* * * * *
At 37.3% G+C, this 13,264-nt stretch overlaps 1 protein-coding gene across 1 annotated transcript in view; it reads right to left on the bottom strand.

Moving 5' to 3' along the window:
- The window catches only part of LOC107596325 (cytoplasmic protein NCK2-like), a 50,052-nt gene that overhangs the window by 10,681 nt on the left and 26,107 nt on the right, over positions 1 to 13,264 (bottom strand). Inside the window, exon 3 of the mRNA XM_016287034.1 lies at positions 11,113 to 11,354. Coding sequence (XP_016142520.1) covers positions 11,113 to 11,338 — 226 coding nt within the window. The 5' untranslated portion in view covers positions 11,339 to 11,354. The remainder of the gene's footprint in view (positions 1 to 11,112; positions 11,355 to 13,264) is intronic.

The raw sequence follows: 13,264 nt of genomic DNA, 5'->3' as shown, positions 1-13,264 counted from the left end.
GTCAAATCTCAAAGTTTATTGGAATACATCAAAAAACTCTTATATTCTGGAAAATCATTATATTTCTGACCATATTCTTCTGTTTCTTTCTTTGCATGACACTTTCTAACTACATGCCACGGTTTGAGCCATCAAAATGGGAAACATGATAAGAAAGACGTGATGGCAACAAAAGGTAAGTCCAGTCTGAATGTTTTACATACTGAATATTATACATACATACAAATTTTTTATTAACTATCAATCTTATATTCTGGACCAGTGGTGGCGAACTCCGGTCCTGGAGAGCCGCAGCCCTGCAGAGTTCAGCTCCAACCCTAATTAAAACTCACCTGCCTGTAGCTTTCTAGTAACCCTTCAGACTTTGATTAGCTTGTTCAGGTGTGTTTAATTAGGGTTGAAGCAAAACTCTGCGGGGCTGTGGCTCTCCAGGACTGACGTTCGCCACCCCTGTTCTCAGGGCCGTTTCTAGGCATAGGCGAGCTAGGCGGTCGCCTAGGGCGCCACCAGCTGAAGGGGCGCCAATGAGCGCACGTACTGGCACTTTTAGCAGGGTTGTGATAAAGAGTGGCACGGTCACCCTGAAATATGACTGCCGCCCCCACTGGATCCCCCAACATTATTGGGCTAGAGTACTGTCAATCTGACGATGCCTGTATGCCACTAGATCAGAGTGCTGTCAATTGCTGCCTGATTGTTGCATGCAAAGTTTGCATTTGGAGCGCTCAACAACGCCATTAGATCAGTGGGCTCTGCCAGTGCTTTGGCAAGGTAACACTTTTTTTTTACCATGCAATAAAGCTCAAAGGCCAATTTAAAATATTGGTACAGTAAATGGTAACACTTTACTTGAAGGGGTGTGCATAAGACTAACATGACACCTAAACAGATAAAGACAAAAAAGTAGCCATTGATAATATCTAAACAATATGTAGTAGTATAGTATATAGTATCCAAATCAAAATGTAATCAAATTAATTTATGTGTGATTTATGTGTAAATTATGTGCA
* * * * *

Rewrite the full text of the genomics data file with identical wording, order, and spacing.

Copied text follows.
At 37.3% G+C, this 13,264-nt stretch overlaps 1 protein-coding gene across 1 annotated transcript in view; it reads right to left on the bottom strand.

Moving 5' to 3' along the window:
- The window catches only part of LOC107596325 (cytoplasmic protein NCK2-like), a 50,052-nt gene that overhangs the window by 10,681 nt on the left and 26,107 nt on the right, over positions 1 to 13,264 (bottom strand). Inside the window, exon 3 of the mRNA XM_016287034.1 lies at positions 11,113 to 11,354. Coding sequence (XP_016142520.1) covers positions 11,113 to 11,338 — 226 coding nt within the window. The 5' untranslated portion in view covers positions 11,339 to 11,354. The remainder of the gene's footprint in view (positions 1 to 11,112; positions 11,355 to 13,264) is intronic.

The raw sequence follows: 13,264 nt of genomic DNA, 5'->3' as shown, positions 1-13,264 counted from the left end.
GTCAAATCTCAAAGTTTATTGGAATACATCAAAAAACTCTTATATTCTGGAAAATCATTATATTTCTGACCATATTCTTCTGTTTCTTTCTTTGCATGACACTTTCTAACTACATGCCACGGTTTGAGCCATCAAAATGGGAAACATGATAAGAAAGACGTGATGGCAACAAAAGGTAAGTCCAGTCTGAATGTTTTACATACTGAATATTATACATACATACAAATTTTTTATTAACTATCAATCTTATATTCTGGACCAGTGGTGGCGAACTCCGGTCCTGGAGAGCCGCAGCCCTGCAGAGTTCAGCTCCAACCCTAATTAAAACTCACCTGCCTGTAGCTTTCTAGTAACCCTTCAGACTTTGATTAGCTTGTTCAGGTGTGTTTAATTAGGGTTGAAGCAAAACTCTGCGGGGCTGTGGCTCTCCAGGACTGACGTTCGCCACCCCTGTTCTCAGGGCCGTTTCTAGGCATAGGCGAGCTAGGCGGTCGCCTAGGGCGCCACCAGCTGAAGGGGCGCCAATGAGCGCACGTACTGGCACTTTTAGCAGGGTTGTGATAAAGAGTGGCACGGTCACCCTGAAATATGACTGCCGCCCCCACTGGATCCCCCAACATTATTGGGCTAGAGTACTGTCAATCTGACGATGCCTGTATGCCACTAGATCAGAGTGCTGTCAATTGCTGCCTGATTGTTGCATGCAAAGTTTGCATTTGGAGCGCTCAACAACGCCATTAGATCAGTGGGCTCTGCCAGTGCTTTGGCAAGGTAACACTTTTTTTTTACCATGCAATAAAGCTCAAAGGCCAATTTAAAATATTGGTACAGTAAATGGTAACACTTTACTTGAAGGGGTGTGCATAAGACTAACATGACACCTAAACAGATAAAGACAAAAAAGTAGCCATTGATAATATCTAAACAATATGTAGTAGTATAGTATATAGTATCCAAATCAAAATGTAATCAAATTAATTTATGTGTGATTTATGTGTAAATTATGTGCA